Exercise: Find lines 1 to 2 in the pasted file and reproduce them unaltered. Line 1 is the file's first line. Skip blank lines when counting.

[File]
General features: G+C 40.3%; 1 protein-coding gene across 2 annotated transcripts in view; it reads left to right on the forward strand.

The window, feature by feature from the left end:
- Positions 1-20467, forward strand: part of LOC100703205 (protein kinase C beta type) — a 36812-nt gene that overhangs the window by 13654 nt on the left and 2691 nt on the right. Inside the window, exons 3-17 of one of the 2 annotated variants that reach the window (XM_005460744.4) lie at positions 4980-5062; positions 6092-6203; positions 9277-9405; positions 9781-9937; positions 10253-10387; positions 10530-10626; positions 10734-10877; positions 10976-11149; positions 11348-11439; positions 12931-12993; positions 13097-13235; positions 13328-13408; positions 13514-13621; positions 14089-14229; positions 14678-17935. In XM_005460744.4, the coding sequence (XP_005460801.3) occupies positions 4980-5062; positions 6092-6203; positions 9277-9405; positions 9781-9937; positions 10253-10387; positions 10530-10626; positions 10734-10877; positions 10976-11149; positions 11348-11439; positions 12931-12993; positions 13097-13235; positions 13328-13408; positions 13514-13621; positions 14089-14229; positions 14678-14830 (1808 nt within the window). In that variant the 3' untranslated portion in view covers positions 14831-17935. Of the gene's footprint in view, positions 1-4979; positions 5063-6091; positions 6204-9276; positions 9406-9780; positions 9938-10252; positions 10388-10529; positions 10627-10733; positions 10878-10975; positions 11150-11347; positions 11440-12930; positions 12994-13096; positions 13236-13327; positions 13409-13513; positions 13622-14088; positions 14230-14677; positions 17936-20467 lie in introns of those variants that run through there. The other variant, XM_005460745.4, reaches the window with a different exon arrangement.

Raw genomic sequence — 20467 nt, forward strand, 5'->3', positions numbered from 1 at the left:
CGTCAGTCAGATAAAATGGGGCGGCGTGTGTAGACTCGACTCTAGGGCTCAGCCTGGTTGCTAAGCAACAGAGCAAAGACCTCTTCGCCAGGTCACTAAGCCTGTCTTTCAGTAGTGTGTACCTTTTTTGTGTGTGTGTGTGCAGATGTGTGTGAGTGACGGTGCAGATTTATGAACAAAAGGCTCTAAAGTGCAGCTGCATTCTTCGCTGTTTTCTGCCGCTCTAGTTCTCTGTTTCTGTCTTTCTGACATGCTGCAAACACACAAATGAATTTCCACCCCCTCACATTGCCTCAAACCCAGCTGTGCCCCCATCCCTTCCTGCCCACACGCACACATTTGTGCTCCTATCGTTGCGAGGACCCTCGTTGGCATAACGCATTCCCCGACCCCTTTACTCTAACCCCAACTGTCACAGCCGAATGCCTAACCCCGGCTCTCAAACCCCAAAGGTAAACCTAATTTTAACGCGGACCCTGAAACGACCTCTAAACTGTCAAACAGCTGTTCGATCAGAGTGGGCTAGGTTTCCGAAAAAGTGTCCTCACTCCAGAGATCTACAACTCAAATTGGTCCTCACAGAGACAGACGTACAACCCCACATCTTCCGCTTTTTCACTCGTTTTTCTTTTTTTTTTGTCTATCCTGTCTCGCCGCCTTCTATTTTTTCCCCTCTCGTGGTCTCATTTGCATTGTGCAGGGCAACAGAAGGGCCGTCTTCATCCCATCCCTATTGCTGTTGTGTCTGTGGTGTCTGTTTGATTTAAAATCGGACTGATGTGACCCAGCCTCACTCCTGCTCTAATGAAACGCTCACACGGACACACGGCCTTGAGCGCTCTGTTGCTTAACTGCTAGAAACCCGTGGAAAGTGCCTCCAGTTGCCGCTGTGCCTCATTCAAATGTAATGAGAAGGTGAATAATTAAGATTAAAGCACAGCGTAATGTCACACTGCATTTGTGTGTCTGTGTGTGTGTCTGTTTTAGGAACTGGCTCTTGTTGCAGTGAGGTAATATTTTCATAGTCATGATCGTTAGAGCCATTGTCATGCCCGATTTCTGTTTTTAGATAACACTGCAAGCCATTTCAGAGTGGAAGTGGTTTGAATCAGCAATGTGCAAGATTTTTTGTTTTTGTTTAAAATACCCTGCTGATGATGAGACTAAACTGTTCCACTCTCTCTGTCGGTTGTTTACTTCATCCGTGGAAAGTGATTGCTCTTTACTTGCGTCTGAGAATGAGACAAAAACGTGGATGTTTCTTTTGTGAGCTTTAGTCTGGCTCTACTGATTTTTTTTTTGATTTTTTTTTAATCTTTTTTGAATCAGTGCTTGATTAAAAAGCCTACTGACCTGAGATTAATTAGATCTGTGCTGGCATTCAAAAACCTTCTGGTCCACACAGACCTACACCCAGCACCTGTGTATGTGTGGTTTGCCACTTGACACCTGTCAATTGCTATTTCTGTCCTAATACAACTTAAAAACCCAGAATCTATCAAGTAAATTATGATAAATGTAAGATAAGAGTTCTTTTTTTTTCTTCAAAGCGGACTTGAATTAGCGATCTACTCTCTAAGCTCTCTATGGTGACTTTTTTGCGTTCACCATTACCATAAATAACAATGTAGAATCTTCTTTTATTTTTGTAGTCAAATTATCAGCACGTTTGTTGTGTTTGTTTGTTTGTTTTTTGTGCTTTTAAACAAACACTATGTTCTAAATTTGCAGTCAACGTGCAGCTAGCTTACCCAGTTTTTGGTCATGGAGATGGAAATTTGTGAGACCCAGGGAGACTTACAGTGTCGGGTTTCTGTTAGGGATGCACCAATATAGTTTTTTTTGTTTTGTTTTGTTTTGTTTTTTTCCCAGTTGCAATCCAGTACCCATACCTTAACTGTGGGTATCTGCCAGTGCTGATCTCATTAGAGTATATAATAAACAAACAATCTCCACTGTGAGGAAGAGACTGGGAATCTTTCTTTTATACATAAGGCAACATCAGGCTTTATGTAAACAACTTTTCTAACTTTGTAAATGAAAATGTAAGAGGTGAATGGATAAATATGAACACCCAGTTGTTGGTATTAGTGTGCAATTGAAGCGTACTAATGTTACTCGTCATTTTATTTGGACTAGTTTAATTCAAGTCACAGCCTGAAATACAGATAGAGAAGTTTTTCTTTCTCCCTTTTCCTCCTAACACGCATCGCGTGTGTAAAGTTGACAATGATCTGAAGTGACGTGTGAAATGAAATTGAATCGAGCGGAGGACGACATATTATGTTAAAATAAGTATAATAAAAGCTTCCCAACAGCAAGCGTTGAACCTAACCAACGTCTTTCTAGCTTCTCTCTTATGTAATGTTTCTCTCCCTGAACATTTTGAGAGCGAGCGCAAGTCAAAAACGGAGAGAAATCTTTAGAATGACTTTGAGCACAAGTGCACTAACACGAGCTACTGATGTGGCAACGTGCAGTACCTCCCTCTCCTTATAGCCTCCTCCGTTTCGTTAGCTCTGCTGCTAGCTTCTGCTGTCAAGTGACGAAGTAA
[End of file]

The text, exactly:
General features: G+C 40.3%; 1 protein-coding gene across 2 annotated transcripts in view; it reads left to right on the forward strand.

The window, feature by feature from the left end: